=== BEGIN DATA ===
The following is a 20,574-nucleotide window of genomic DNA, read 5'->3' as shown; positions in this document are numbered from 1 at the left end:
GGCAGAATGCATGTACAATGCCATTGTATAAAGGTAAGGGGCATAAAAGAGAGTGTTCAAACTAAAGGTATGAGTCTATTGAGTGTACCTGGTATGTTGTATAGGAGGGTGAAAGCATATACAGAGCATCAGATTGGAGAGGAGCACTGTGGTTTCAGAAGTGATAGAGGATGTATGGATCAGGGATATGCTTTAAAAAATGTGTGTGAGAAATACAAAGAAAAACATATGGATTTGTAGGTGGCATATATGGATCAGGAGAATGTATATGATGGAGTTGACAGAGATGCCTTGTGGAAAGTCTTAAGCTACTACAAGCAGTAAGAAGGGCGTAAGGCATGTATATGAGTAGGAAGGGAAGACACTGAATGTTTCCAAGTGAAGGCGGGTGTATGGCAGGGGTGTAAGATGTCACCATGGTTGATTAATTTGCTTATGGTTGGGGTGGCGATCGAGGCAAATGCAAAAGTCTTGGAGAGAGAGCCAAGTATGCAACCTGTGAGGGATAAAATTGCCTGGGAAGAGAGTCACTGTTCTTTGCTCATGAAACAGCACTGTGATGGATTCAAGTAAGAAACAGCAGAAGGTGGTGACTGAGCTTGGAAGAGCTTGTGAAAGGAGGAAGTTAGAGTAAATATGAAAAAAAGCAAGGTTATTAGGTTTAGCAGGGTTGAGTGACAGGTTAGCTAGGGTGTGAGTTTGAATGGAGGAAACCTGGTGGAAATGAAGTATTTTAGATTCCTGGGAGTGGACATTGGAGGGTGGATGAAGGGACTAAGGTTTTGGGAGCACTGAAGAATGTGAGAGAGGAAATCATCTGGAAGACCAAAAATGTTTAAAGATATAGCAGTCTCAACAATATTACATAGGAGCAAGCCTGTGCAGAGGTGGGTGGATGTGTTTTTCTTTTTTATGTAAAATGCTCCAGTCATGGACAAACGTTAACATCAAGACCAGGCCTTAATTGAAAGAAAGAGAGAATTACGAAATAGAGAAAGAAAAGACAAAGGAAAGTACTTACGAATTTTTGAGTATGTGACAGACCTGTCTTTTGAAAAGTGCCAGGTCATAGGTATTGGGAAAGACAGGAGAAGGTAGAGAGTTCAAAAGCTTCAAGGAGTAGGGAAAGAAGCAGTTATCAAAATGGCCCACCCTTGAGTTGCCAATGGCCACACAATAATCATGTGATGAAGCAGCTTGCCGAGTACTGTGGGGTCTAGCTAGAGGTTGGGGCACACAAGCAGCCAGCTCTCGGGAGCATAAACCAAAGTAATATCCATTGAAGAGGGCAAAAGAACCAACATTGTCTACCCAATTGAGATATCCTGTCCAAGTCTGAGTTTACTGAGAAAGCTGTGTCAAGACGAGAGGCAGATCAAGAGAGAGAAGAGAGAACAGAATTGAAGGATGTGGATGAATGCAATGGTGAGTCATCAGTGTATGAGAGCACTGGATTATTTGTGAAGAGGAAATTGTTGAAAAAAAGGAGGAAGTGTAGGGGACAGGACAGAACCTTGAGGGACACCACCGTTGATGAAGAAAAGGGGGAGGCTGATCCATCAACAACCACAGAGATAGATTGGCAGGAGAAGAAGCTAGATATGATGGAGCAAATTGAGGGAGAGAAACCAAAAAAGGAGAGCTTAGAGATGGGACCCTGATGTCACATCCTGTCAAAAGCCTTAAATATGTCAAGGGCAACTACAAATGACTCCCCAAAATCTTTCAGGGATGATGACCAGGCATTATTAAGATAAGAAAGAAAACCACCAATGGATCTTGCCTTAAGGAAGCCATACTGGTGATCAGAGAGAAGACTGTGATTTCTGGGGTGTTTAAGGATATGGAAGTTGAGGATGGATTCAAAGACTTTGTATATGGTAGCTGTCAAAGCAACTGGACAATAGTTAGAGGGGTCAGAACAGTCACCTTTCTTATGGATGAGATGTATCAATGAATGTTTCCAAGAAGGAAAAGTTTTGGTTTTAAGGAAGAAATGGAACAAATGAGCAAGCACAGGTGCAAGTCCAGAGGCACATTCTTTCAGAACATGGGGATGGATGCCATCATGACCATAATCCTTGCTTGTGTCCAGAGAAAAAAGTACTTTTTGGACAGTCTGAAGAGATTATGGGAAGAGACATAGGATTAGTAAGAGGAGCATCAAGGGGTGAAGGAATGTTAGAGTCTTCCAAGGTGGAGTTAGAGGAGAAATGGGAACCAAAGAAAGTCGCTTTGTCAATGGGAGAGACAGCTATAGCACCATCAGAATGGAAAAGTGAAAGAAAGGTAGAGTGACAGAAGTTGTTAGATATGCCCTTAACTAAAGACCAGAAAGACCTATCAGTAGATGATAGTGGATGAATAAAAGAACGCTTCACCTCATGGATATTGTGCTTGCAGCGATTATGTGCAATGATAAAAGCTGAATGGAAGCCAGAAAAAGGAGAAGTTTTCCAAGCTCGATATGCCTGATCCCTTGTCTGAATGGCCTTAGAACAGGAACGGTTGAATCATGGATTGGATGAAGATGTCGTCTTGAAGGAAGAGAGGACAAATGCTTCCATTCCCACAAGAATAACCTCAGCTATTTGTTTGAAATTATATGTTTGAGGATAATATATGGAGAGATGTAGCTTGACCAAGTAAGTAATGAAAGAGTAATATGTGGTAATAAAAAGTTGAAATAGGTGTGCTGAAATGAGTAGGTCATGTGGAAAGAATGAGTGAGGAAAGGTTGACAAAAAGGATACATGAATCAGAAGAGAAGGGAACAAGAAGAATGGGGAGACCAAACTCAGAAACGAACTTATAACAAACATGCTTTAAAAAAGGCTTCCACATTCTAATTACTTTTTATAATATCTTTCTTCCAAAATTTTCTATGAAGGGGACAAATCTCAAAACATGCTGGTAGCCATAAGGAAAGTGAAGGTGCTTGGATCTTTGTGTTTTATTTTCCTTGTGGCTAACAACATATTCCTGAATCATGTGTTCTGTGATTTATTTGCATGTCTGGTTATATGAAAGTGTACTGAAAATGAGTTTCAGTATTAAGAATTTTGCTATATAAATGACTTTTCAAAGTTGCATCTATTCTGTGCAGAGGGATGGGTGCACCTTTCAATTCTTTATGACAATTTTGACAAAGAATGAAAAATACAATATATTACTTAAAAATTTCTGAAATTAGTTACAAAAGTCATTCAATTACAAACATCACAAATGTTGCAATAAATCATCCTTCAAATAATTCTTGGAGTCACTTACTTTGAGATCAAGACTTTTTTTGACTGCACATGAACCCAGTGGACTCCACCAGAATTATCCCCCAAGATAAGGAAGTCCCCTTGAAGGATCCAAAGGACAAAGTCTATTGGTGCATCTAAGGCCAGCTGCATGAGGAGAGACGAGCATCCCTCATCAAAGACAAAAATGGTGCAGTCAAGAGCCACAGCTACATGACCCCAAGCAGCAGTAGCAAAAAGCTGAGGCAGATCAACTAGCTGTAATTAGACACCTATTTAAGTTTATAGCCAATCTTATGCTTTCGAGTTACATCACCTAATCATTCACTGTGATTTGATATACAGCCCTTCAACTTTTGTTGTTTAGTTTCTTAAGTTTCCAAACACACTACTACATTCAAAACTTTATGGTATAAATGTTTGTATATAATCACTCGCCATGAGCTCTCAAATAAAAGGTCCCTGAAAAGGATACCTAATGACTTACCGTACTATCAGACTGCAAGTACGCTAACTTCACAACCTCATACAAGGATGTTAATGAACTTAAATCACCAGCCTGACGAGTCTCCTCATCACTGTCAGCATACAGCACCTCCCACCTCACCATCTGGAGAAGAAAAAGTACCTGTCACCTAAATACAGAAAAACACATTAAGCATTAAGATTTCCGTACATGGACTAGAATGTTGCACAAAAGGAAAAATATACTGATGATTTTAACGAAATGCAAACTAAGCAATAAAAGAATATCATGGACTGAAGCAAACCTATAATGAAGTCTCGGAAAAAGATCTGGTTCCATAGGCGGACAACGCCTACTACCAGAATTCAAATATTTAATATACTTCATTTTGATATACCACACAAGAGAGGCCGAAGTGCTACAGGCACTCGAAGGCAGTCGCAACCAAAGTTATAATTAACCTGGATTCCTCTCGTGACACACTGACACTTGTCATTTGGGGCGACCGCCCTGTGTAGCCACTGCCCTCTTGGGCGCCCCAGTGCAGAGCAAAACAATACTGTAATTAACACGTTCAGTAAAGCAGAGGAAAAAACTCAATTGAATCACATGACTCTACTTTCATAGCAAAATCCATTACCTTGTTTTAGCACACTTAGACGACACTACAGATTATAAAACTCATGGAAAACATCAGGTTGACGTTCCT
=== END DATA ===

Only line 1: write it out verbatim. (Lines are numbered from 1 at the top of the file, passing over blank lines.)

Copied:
The following is a 20,574-nucleotide window of genomic DNA, read 5'->3' as shown; positions in this document are numbered from 1 at the left end: